Electronic supplementary material
The online version of this article (https://doi.org/10.1186/s12872-018-0811-7) contains supplementary material, which is available to authorized users.
Diabetes is among the strongest predictors of outcome after coronary artery stenting and the incidence of negative outcomes is still high in this specific group. Data of long-term outcomes comparing diabetic patients with non-diabetic patients treated with bioresorbable scaffolds are still incomplete. This work evaluates the long-term outcomes after implantation of a coronary bioresorbable scaffold (BRS) in diabetic patients compared to non-diabetics.
Patients who received at least one Absorb BRS in the time of May 2012 to December 2014 were enrolled into this single-center registry. Quantitative coronary angiography (QCA) was performed.
Six hundred fifty seven patients including 138 patients (21%, mean age 65 ± 11, 78% male) with diabetes were enrolled.
Patients in the diabetic group were significantly older, were more likely to suffer from hypertension and hyperlipidemia and had more often a prior stroke or TIA as well as a reduced renal function (all P < 0.05). The initial stenosis was less severe in the diabetic group (74.8% vs. 79.6%, P = 0.036), but the residual stenosis after BRS implantation exceeded that of the control group (16.7% vs. 13.8%, P = 0.006).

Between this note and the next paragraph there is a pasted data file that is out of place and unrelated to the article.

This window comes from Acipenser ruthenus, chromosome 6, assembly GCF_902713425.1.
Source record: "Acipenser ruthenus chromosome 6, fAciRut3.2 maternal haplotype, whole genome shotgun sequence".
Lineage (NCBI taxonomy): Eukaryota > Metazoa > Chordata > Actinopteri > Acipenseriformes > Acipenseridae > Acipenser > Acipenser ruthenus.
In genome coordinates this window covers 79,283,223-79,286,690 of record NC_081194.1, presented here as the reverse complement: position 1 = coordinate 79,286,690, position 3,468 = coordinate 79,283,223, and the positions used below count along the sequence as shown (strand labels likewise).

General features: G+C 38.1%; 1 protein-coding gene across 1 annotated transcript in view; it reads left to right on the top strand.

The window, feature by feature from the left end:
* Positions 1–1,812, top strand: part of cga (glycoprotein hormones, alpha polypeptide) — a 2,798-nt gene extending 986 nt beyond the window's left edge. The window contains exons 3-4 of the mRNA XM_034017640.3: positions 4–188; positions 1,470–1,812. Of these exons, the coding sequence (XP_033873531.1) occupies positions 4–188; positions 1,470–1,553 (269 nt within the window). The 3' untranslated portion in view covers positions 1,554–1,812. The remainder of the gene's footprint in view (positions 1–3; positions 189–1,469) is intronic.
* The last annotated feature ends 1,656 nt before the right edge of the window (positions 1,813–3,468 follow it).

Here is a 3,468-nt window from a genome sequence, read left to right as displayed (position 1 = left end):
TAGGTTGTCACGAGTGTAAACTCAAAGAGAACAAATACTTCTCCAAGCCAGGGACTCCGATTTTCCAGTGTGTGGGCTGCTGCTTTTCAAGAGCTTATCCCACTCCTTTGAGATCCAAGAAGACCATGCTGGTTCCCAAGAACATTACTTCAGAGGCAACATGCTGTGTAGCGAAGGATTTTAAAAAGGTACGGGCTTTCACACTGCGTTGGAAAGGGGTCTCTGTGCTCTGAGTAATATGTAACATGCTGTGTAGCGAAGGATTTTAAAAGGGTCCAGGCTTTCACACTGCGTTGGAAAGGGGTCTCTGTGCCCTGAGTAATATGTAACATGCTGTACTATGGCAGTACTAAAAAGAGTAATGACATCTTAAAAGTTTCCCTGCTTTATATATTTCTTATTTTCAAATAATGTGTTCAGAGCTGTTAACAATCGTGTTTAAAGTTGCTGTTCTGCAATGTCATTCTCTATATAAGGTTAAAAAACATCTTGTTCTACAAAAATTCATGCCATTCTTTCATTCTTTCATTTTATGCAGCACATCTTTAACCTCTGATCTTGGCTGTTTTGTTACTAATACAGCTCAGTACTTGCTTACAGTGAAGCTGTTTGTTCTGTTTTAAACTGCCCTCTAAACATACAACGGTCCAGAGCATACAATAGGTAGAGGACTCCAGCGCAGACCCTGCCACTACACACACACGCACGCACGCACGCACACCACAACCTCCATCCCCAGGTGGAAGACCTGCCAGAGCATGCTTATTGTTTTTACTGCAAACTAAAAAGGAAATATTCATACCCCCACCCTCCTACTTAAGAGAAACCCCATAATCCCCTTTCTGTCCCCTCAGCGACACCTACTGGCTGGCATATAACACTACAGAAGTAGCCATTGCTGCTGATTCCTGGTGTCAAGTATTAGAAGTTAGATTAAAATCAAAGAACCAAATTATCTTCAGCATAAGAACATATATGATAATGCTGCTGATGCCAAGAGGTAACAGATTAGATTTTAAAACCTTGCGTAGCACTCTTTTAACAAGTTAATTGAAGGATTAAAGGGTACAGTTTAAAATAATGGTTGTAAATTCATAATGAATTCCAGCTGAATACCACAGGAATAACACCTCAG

History of diabetes had no impact on the incidence of events within one year after BRS implantation. Beyond 1 year, diabetic patients had a higher incidence of cardiovascular death (6.9 vs. 1.4%, HR:5.37 [1.33–21.71], P = 0.001), scaffold restenosis (17.6 vs. 7.8%, HR:3.56 [1.40–9.05], P < 0.0001) and target lesion revascularization (P = 0.016). These results were confirmed in the propensity score analysis.
In both diabetics and non-diabetics, there was a strong association (HR:18.6 [4.7–73.3]) between the risk of restenosis and the technique used at implantation; in contrast, the impact of vessel size was more manifest in non-diabetics than in diabetic patients, and an increased risk of restenosis was demonstrated for both large and small vessels.
As for metal stents, beyond one year after implantation, diabetes was associated with an increased incidence of scaffold restenosis and related outcomes. This negative impact of diabetes was reset when an optimal implantation technique was used.